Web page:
Photographer’s ‘Black Florida: Pompano Beach’ explores the heart of the city

By Phillip Valys

Not long after she embedded herself within Pompano Beach’s black community, photographer Johanne Rahaman was invited to a 115-year-old grandmother’s birthday party. There, at a rental hall in Pompano’s Old Town neighborhood, she witnessed a Haitian ritual that surprised her: Grandma Doris-Lee, whom the family affectionately called Gran Dor, was busy having five- and 20-dollar bills pinned to her dress by a granddaughter. The granddaughter leaned over and — snap! — Rahaman’s photograph caught the moment Gran Dor received a smooch on the cheek.

Snapshots of tenderness and warmth are common in Rahaman’s ongoing photo project “Black Florida,” in which she travels the state to capture the dignity of low-income and working-class African-Americans. For the past three years in Liberty City, Overtown, Fort Lauderdale and as far north as Palatka, outside St. Augustine, Rahaman has been photographing urban lives to challenge one-dimensional depictions of poor black communities on TV and in film. For her new Pompano Beach series, opening Thursday, Feb. 16, at the Bailey Contemporary Arts gallery, Rahaman presents 72 documentary-style portraits and landscapes shot between October and Feb. 5.

“Most of the films I’ve seen about Miami tend to focus on South Beach and glamorize it, but it’s not the entire story of Miami,” says Rahaman, of Miami and by day an office administrator for a Miami Beach real-estate firm. “The stories you find are so bittersweet, and full of love and full of the soft beauty of life that you’d never expect to see in a gritty neighborhood.”

Rahaman, who taught herself photography after immigrating to Miami from Trinidad and Tobago in 1996, says driving around Miami-Dade and Broward county’s African-American enclaves reminds her of home. Growing up in Trinidad’s Laventille ward, Rahaman says she didn’t realize her neighborhood was a slum until she became a teenager.

“I want to focus on people you wouldn’t normally hear from, whose stories are untold.”

So far, Rahaman has documented 16 Florida cities. Candid images from her Pompano Beach travels appear in color and black-and-white photographs in the gallery: a boy pausing between blows of his trumpet during a street parade; a shirtless man with dreadlocks laughing as a Swap Shop banner catches the afternoon sunlight in the background; a man picking through a vegetable patch; an elderly woman dressed in her Sunday best beaming at Rahaman’s camera as she exits a church; a 91-year-old woman, born and raised in Pompano Beach, suffering from the earliest stages of dementia; and a boy, learning to make breakfast for the first time, whipping egg yolks in a Tupperware container.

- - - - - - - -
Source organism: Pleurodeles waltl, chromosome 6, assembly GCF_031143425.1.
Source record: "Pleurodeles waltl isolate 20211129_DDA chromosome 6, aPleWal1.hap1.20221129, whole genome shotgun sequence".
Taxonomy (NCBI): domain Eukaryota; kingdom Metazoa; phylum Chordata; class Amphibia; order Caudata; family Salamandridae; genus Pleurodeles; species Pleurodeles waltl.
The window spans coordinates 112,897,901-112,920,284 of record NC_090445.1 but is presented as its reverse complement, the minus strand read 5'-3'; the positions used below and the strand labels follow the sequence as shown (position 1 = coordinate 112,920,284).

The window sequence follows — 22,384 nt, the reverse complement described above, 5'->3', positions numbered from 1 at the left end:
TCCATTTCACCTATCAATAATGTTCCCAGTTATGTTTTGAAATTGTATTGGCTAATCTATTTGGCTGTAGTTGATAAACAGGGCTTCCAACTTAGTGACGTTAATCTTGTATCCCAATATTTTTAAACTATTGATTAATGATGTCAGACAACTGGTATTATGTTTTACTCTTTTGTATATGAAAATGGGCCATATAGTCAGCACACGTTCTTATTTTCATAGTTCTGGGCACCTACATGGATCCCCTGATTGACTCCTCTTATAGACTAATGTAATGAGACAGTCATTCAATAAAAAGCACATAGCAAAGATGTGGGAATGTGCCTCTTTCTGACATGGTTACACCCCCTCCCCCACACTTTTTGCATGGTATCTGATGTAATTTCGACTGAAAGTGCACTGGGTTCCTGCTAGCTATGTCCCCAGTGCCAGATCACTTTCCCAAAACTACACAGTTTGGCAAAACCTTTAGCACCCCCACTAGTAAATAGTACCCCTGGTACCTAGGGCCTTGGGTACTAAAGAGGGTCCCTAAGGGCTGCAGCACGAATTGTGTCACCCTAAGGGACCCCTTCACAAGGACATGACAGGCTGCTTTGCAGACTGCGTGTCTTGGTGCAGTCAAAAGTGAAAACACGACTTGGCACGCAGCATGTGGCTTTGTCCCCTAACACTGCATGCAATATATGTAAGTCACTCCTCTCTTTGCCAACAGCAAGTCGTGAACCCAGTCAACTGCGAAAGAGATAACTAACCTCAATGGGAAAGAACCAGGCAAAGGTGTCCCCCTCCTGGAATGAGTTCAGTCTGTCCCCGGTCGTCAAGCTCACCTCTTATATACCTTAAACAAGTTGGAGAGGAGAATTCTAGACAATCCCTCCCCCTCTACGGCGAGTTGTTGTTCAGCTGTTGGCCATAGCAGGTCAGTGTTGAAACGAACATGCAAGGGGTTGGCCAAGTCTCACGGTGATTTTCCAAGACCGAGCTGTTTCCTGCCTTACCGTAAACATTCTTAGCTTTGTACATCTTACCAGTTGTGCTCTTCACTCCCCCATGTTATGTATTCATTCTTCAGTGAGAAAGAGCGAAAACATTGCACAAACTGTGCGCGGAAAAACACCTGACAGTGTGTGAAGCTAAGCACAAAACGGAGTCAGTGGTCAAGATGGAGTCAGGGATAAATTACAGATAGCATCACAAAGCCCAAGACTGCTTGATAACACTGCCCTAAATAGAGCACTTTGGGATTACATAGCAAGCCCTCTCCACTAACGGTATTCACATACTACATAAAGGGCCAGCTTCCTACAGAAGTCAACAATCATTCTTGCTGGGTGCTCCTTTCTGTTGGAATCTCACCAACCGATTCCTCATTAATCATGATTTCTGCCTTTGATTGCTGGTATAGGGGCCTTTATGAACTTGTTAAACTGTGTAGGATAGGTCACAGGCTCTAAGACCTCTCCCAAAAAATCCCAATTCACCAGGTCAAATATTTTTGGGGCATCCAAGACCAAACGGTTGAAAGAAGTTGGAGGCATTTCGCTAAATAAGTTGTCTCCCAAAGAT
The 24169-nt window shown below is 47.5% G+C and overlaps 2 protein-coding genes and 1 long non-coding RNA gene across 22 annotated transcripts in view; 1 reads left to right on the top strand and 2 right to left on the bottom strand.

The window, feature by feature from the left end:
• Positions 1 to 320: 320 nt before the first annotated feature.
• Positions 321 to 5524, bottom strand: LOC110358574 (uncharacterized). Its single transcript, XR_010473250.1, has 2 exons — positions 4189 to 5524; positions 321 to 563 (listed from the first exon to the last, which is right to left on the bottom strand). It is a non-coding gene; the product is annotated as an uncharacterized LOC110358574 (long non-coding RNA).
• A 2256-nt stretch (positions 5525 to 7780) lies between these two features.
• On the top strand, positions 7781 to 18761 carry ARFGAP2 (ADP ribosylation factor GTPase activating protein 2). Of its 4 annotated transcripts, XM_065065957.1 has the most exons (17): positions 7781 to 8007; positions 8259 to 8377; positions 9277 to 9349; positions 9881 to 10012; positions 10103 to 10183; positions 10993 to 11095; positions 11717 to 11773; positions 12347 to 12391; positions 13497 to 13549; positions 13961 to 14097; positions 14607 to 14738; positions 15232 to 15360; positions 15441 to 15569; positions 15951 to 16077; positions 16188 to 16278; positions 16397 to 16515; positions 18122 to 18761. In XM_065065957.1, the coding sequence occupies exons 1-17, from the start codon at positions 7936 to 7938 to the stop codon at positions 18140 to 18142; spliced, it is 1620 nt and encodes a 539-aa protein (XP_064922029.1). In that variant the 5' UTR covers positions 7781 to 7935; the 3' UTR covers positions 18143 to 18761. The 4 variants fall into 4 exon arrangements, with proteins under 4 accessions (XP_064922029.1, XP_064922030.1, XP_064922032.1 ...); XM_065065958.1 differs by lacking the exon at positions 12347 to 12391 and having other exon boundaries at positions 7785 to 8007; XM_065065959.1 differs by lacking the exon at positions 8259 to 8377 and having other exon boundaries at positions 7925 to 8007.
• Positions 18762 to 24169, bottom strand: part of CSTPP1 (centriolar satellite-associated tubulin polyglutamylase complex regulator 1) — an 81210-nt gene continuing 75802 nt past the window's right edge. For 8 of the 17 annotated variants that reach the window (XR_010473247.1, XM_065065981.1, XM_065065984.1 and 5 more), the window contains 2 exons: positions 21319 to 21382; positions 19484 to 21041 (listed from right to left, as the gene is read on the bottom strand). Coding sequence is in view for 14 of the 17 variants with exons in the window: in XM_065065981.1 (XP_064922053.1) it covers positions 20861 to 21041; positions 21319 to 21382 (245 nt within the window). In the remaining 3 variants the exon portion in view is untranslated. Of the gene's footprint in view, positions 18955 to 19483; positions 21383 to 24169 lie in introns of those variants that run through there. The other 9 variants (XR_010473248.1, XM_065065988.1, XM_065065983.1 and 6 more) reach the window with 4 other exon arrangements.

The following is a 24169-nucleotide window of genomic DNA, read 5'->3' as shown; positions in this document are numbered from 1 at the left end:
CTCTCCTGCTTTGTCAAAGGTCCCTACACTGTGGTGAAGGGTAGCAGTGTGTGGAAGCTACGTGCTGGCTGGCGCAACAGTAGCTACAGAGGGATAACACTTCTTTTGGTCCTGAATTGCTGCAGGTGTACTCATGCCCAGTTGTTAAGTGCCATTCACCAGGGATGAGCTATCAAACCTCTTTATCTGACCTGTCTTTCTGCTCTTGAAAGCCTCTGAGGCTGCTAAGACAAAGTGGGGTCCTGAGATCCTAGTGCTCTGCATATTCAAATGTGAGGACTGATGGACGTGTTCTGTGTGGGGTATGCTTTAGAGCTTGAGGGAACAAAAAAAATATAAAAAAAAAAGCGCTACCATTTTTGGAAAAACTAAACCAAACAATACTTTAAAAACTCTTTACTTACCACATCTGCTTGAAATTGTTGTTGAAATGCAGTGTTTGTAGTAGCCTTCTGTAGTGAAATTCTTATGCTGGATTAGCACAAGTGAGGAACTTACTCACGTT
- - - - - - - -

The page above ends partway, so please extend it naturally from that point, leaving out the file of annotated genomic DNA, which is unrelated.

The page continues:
“I want to focus on people you wouldn’t normally hear from, whose stories are untold, but are just as important,” says Rahaman, whose series is partly financed by the Economic Hardship Reporting Project, a nonprofit supporting photojournalists reporting on poverty in America. (The Pompano images were funded by the city’s community redevelopment agency.)

More vital than these postcards of black life are the stories Rahaman learns by spending weeks with Pompano Beach families. The one lingering strongest in her memory is Sally Mobley, a grandmother who moved from Georgia to Pompano Beach as a child to pick beans. To save her younger sister from the same fate, Mobley dropped out of grade school and worked in the fields full-time, while her sister finished high school and college. Her grandson is Al Harris, a retired Seattle Seahawks cornerback, whose football photo she proudly displays in her living room.

“It takes awhile to get into a complete stranger’s living room, much less their bedroom,” Rahaman says, pointing to an image of Mobley rifling through clothing in her closet. “I prefer to work slow, organically, to take my time getting to know people.”

Bailey Contemporary Arts director Sarah M. Benichou says the show, timed to coincide with Black History Month, says Rahaman’s series highlights the city’s “hard-working humanity.”

“In every portrait, you see hard-working people in their day-to-day, and that interaction helps us see their humanity instead of people who are forgotten or overlooked,” Benichou says.

“Black Florida: Pompano Beach” will open with a reception 6-9 p.m. Thursday, Feb. 16, at Bailey Contemporary Arts, 41 NE First St., in Pompano Beach. The exhibit will close March 3. Admission is free. Call 954-284-0141 or go to

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